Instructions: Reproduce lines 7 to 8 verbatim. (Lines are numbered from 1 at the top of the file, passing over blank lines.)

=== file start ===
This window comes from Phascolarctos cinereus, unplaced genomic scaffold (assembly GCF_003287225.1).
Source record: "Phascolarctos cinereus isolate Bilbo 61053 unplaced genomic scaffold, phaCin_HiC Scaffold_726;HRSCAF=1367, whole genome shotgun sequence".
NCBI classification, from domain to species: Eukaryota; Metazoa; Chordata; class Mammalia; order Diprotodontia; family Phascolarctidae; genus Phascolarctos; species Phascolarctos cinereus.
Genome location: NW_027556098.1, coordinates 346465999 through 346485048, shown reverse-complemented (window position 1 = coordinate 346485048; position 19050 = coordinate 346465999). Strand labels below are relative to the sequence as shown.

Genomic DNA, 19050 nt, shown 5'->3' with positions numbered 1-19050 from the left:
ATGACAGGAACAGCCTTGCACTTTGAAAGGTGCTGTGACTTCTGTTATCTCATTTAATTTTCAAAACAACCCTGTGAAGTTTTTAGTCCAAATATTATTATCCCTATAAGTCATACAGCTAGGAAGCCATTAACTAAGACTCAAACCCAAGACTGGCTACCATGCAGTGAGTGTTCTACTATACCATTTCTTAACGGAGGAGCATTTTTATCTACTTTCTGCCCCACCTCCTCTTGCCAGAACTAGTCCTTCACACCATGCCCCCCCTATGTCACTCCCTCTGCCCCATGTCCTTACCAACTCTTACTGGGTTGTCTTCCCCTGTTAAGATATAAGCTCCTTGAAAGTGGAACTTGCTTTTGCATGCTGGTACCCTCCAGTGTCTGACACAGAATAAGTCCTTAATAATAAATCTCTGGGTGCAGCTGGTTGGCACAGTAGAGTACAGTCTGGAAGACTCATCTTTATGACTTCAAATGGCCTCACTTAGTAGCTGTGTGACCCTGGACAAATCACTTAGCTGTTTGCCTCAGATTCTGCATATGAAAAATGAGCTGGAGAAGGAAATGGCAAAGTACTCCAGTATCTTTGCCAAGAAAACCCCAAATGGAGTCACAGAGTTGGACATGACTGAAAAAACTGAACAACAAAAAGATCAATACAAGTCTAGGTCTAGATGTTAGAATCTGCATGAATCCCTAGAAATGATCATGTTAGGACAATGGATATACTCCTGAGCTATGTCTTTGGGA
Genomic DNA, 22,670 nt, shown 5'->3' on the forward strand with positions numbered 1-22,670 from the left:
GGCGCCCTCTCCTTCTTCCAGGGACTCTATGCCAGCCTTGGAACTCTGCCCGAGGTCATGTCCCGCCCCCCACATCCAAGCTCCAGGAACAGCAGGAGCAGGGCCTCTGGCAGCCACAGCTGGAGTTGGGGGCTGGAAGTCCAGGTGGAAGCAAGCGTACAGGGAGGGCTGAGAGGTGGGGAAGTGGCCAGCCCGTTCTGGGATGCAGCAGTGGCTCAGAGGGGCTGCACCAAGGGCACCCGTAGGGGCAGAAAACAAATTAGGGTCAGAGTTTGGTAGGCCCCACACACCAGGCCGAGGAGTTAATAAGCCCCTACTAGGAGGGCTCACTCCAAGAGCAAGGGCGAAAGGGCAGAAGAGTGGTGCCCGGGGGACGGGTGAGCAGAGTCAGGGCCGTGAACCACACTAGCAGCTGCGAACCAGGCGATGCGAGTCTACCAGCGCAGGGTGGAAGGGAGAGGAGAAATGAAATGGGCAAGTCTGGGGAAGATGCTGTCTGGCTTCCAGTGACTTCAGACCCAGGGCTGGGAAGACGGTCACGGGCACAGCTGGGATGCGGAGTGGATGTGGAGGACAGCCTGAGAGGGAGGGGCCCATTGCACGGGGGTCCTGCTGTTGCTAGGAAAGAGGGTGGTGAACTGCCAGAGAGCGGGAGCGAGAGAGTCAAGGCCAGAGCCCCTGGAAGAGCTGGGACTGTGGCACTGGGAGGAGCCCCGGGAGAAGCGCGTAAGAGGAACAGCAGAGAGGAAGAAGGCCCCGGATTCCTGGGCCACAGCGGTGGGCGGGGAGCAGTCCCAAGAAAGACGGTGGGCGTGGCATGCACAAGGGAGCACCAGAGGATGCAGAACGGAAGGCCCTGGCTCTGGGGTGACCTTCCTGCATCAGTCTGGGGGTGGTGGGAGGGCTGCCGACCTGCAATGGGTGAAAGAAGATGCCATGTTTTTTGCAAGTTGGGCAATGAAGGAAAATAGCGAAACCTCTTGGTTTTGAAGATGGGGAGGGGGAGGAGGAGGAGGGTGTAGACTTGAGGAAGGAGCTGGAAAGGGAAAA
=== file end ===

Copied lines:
Genomic DNA, 22,670 nt, shown 5'->3' on the forward strand with positions numbered 1-22,670 from the left:
GGCGCCCTCTCCTTCTTCCAGGGACTCTATGCCAGCCTTGGAACTCTGCCCGAGGTCATGTCCCGCCCCCCACATCCAAGCTCCAGGAACAGCAGGAGCAGGGCCTCTGGCAGCCACAGCTGGAGTTGGGGGCTGGAAGTCCAGGTGGAAGCAAGCGTACAGGGAGGGCTGAGAGGTGGGGAAGTGGCCAGCCCGTTCTGGGATGCAGCAGTGGCTCAGAGGGGCTGCACCAAGGGCACCCGTAGGGGCAGAAAACAAATTAGGGTCAGAGTTTGGTAGGCCCCACACACCAGGCCGAGGAGTTAATAAGCCCCTACTAGGAGGGCTCACTCCAAGAGCAAGGGCGAAAGGGCAGAAGAGTGGTGCCCGGGGGACGGGTGAGCAGAGTCAGGGCCGTGAACCACACTAGCAGCTGCGAACCAGGCGATGCGAGTCTACCAGCGCAGGGTGGAAGGGAGAGGAGAAATGAAATGGGCAAGTCTGGGGAAGATGCTGTCTGGCTTCCAGTGACTTCAGACCCAGGGCTGGGAAGACGGTCACGGGCACAGCTGGGATGCGGAGTGGATGTGGAGGACAGCCTGAGAGGGAGGGGCCCATTGCACGGGGGTCCTGCTGTTGCTAGGAAAGAGGGTGGTGAACTGCCAGAGAGCGGGAGCGAGAGAGTCAAGGCCAGAGCCCCTGGAAGAGCTGGGACTGTGGCACTGGGAGGAGCCCCGGGAGAAGCGCGTAAGAGGAACAGCAGAGAGGAAGAAGGCCCCGGATTCCTGGGCCACAGCGGTGGGCGGGGAGCAGTCCCAAGAAAGACGGTGGGCGTGGCATGCACAAGGGAGCACCAGAGGATGCAGAACGGAAGGCCCTGGCTCTGGGGTGACCTTCCTGCATCAGTCTGGGGGTGGTGGGAGGGCTGCCGACCTGCAATGGGTGAAAGAAGATGCCATGTTTTTTGCAAGTTGGGCAATGAAGGAAAATAGCGAAACCTCTTGGTTTTGAAGATGGGGAGGGGGAGGAGGAGGAGGGTGTAGACTTGAGGAAGGAGCTGGAAAGGGAAAA